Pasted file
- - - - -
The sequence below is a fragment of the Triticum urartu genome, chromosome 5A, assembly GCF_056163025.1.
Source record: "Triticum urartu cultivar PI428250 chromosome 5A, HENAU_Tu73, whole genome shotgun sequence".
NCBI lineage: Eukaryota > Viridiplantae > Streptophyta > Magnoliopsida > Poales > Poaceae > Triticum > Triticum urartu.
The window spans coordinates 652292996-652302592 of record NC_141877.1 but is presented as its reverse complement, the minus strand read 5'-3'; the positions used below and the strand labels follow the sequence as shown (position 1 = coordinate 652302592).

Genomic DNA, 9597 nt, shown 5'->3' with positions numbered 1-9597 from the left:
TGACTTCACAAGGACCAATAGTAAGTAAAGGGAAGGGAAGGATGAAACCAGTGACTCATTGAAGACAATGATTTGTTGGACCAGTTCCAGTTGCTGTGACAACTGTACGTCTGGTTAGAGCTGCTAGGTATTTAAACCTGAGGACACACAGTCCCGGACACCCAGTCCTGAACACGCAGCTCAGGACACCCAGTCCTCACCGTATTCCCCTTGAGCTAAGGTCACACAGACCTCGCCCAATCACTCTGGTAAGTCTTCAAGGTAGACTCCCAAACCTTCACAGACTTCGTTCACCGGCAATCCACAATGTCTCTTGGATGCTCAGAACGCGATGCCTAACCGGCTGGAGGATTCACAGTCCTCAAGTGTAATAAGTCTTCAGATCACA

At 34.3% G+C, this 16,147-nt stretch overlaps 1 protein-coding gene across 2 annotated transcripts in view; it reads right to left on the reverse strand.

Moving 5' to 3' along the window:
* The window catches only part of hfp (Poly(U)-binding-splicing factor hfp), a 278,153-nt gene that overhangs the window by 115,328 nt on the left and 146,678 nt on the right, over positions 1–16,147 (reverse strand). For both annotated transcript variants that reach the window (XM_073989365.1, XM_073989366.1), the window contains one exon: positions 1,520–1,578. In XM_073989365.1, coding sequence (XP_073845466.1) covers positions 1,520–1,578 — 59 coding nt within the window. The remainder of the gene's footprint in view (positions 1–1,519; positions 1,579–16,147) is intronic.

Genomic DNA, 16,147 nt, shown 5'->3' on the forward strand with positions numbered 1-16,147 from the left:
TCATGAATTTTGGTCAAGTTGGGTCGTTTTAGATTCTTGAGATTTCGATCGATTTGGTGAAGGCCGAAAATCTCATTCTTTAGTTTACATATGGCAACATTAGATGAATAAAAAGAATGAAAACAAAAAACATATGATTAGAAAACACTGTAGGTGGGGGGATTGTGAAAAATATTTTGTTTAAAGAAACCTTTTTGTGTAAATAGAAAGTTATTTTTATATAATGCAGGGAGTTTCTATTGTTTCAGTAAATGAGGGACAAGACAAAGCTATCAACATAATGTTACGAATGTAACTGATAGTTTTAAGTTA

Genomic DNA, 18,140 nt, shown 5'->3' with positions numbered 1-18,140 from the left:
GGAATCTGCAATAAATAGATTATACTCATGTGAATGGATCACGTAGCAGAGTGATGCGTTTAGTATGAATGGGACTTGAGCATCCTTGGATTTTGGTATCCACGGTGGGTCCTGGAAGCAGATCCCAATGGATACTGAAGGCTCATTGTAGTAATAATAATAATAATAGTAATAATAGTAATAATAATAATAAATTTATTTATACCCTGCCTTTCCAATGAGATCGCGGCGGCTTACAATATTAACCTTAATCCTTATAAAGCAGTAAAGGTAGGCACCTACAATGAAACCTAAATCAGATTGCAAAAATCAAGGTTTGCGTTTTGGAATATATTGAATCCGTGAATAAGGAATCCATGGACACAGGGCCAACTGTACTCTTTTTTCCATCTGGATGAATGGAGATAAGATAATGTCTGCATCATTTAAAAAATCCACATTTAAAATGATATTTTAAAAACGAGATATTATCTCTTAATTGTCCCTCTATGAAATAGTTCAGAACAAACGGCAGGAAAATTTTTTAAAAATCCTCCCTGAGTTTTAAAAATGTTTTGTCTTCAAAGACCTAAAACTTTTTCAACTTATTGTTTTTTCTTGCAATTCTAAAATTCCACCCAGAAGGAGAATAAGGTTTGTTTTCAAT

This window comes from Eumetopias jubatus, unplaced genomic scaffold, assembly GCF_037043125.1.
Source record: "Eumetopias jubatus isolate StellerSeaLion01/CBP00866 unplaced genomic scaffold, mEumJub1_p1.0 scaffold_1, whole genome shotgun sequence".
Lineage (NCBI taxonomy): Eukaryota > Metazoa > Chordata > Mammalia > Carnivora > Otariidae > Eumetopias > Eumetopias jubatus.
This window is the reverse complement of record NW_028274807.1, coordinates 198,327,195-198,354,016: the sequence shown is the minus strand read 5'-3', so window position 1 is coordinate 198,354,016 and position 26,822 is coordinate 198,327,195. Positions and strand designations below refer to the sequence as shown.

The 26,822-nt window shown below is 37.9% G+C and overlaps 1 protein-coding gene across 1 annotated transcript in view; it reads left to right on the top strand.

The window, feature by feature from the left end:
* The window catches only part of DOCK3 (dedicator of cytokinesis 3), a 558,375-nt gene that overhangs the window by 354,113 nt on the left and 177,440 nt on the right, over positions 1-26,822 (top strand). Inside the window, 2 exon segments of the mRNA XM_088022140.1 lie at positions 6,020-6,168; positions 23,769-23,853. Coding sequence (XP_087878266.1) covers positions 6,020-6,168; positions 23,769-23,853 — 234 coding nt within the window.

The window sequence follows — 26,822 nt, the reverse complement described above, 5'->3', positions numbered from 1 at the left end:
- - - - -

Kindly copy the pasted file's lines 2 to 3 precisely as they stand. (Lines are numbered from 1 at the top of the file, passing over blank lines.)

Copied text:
Source record: "Triticum urartu cultivar PI428250 chromosome 5A, HENAU_Tu73, whole genome shotgun sequence".
NCBI lineage: Eukaryota > Viridiplantae > Streptophyta > Magnoliopsida > Poales > Poaceae > Triticum > Triticum urartu.